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United States Department of Agriculture

Agricultural Research Service

Title: Carotenoid Transport Is Decreased and Expression of the Lipid Transporters Sr-Bi, Npc1l1, and Abca1 Is Downregulated in Caco-2 Cells Treated with Ezetimibe

Authors
item During, Alexandrine - JOHNS HOPKINS, BALTO, MD
item Dawson, Harry
item Harrison, Earl

Submitted to: Journal of Nutrition
Publication Type: Peer Reviewed Journal
Publication Acceptance Date: July 5, 2005
Publication Date: October 4, 2005
Citation: During, A., Dawson, H.D., Harrison, E.H. 2005. Carotenoid transport is decreased and expression of the lipid transporters sr-bi, npc1l1, and abca1 is downregulated in caco-2 cells treated with ezetimibe. Journal of Nutrition. 22:2305-2312.

Interpretive Summary: Carotenoids are essential nutrients as precursors of vitamin A. Their consumption is associated with beneficial health effects in humans, such as a decreased risk for certain types of cancer and for cardiovascular diseases. Therefore good knowledge about their intestinal absorption is essential. Until recently the intestinal absorption of carotenoids was thought to be done by passive diffusion. By using an in vitro cell culture system using Caco-2 cells, our previous data had suggested that intestinal carotenoid transport is a facilitated process perhaps mediated by specific transporters. In addition, several observations suggested that intestinal absorption of carotenoids and cholesterol may follow common mechanistic pathway(s). Therefore, the present study was conducted to investigate the effect of ezetimibe (an inhibitor of cholesterol absorption) on the cellular uptake and secretion of carotenoids in Caco-2 cells. Our data indicate that 1) ezetimibe is an inhibitor of the intestinal absorption of carotenoids, 2) the scavenger receptor of cholesterol (SR-BI) is involved in intestinal carotenoid transport, and 3) ezetimibe acts not only by interacting physically with cholesterol transporters as previously suggested, but also by down-regulating the gene expression of three proteins known to be involved in cholesterol transport in the enterocyte, the transporters SR-BI, NPC1L1 and ABCA1. The intestinal transport of carotenoid is thus a facilitated process ressembling that of cholesterol and, therefore, carotenoid trafficking in intestinal cells may also involve more than one transporter. More investigations are necessary to evaluate the contribution of each of the cholesterol transporters in the intestinal transport of carotenoids.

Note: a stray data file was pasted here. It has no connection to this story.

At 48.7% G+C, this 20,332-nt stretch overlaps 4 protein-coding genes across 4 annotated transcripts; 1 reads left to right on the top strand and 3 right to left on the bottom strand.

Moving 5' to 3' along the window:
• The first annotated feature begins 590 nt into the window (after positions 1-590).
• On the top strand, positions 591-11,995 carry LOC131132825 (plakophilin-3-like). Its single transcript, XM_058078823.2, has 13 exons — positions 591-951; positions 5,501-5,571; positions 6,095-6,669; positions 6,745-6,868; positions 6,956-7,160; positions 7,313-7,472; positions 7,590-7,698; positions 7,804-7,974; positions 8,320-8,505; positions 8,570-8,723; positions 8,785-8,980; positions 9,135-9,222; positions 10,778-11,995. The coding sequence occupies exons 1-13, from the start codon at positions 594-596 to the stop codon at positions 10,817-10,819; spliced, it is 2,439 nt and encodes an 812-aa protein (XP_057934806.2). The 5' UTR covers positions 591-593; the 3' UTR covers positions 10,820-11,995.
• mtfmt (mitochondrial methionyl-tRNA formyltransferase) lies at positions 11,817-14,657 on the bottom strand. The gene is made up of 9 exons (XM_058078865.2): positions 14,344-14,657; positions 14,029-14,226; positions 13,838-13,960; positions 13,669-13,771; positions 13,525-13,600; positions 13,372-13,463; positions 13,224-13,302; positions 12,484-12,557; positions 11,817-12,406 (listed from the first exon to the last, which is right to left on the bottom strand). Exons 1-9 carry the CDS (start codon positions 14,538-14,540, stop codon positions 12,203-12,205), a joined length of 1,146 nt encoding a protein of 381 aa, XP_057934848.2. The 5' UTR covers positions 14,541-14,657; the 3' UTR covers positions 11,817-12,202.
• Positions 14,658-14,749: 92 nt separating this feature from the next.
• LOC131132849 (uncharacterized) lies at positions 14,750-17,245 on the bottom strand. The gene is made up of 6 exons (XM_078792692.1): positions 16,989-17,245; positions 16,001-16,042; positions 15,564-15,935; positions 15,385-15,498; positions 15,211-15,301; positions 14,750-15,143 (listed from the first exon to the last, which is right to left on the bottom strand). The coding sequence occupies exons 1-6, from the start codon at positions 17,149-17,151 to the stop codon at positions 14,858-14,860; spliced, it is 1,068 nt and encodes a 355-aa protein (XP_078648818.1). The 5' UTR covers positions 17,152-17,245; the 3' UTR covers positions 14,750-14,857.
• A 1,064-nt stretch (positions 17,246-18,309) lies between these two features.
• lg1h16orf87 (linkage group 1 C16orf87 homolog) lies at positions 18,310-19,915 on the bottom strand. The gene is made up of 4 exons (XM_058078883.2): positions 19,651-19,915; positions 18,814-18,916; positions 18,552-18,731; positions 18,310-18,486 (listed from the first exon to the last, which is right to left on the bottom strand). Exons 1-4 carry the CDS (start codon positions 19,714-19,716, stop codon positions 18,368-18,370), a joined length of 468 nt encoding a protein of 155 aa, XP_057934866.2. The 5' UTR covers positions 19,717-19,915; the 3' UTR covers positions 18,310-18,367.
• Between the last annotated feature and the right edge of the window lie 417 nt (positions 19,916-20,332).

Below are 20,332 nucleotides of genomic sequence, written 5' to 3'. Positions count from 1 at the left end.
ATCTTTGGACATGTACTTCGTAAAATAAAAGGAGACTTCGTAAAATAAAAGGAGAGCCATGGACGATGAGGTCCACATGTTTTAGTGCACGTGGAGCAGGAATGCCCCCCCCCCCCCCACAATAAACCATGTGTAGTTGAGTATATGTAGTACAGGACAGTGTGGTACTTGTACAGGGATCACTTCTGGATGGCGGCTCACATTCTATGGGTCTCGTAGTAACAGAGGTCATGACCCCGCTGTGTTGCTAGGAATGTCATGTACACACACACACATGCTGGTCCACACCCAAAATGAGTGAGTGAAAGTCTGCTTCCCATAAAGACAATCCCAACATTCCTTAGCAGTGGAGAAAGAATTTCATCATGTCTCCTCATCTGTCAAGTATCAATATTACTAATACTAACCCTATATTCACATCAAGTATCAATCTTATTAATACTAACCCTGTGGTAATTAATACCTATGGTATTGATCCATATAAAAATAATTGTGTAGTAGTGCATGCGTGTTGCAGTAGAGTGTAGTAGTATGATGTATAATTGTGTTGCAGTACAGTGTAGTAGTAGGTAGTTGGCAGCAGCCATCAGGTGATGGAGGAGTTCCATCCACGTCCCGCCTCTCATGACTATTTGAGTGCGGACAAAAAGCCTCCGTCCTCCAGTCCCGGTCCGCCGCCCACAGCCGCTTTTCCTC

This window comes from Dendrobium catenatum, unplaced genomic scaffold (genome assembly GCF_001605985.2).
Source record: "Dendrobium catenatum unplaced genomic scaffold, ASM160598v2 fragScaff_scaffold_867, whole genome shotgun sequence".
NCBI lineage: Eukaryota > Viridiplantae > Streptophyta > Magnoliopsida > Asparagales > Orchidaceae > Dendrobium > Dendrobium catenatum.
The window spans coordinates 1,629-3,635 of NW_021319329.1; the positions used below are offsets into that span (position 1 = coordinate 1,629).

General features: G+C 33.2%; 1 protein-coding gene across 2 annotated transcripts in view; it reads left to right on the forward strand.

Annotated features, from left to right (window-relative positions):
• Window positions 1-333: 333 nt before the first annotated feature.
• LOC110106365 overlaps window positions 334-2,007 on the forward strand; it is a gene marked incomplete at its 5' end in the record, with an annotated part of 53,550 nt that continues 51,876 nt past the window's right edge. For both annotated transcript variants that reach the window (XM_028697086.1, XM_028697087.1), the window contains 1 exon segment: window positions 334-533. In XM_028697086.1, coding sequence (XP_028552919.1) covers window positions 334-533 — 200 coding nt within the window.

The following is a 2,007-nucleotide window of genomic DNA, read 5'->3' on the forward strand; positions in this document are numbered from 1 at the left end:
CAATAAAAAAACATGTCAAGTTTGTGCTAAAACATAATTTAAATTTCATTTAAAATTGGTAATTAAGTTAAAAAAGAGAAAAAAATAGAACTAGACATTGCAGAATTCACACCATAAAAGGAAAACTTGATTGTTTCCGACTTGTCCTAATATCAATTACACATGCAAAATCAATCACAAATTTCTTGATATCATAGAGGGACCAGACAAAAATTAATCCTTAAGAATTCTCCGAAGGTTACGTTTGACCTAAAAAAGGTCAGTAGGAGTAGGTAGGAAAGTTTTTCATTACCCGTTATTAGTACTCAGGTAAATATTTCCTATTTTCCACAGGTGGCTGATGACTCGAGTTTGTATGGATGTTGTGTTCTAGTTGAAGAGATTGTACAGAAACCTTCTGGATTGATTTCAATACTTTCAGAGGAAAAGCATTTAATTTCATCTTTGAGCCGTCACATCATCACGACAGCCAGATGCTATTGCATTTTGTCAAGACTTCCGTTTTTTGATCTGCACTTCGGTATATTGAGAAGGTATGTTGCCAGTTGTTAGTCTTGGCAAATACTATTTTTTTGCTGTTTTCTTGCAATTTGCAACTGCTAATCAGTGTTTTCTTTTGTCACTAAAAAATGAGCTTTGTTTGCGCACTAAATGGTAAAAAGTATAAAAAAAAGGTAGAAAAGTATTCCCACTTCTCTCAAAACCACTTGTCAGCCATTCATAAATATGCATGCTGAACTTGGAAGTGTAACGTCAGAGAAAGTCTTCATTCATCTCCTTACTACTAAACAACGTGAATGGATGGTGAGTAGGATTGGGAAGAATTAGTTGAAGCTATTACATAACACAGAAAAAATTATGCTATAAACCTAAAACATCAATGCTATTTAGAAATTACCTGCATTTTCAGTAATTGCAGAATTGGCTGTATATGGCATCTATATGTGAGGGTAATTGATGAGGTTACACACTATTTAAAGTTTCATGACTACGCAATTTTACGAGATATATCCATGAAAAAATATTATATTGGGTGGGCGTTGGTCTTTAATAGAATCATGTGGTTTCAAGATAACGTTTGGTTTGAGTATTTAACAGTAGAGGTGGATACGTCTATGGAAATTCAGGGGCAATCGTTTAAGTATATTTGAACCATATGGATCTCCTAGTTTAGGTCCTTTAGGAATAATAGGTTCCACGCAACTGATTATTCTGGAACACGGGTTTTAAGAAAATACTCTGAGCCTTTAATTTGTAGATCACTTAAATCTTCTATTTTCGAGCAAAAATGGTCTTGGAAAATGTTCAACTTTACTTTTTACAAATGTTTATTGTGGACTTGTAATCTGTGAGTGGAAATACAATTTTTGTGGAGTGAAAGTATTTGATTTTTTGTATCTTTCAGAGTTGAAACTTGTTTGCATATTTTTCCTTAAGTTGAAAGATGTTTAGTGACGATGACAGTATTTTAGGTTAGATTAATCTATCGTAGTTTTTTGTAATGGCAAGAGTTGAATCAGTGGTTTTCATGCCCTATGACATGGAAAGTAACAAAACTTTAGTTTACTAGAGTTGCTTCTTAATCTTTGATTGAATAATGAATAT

Technical Abstract: Data suggest that intestinal carotenoid absorption is a facilitated process. The present study was conducted to see if carotenoids and cholesterol share common pathways (transporters) for their intestinal absorption. Differentiated Caco-2 cells on membranes were incubated (16h) with a carotenoid +/- ezetimibe (an inhibitor of cholesterol transport) +/- antibodies against the receptors CD36 and SR-BI. Carotenoid transport in Caco-2 cells (cellular uptake plus secretion) was decreased by ezetimibe (10mg/L) as follows: beta-carotene ' alpha-carotene (50% inhibition) >> beta-cryptoxanthin ' lycopene (20%) >> lutein:zeaxanthin (1:1) (7%). Ezetimibe reduced cholesterol transport (31%), but not retinol transport. beta-Carotene transport was also inhibited by anti-SR-BI, but not by anti-CD36. Inhibitory effects of ezetimibe and anti-SR-BI on beta-carotene transport were additive, indicating that they may have different targets. Finally, differentiated Caco-2 cells treated with ezetimibe showed a significant decrease in mRNA expression for the surface receptors SR-BI, NPC1L1 and ABCA1 and for the nuclear receptors RARg, SREBP-1 and -2, and LXRb as assessed by real-time PCR analysis. The data indicate that 1) ezetimibe is an inhibitor of carotenoid transport; an effect decreasing with increasing polarity of the carotenoid molecule, 2) SR-BI is involved in carotenoid transport, and 3) ezetimibe may act, not only by interacting physically with cholesterol transporters as previously suggested, but also by down-regulating expression of these proteins. The cellular uptake and efflux of carotenoids, like that of cholesterol, likely involves more than one transporter.

Last Modified: 12/20/2014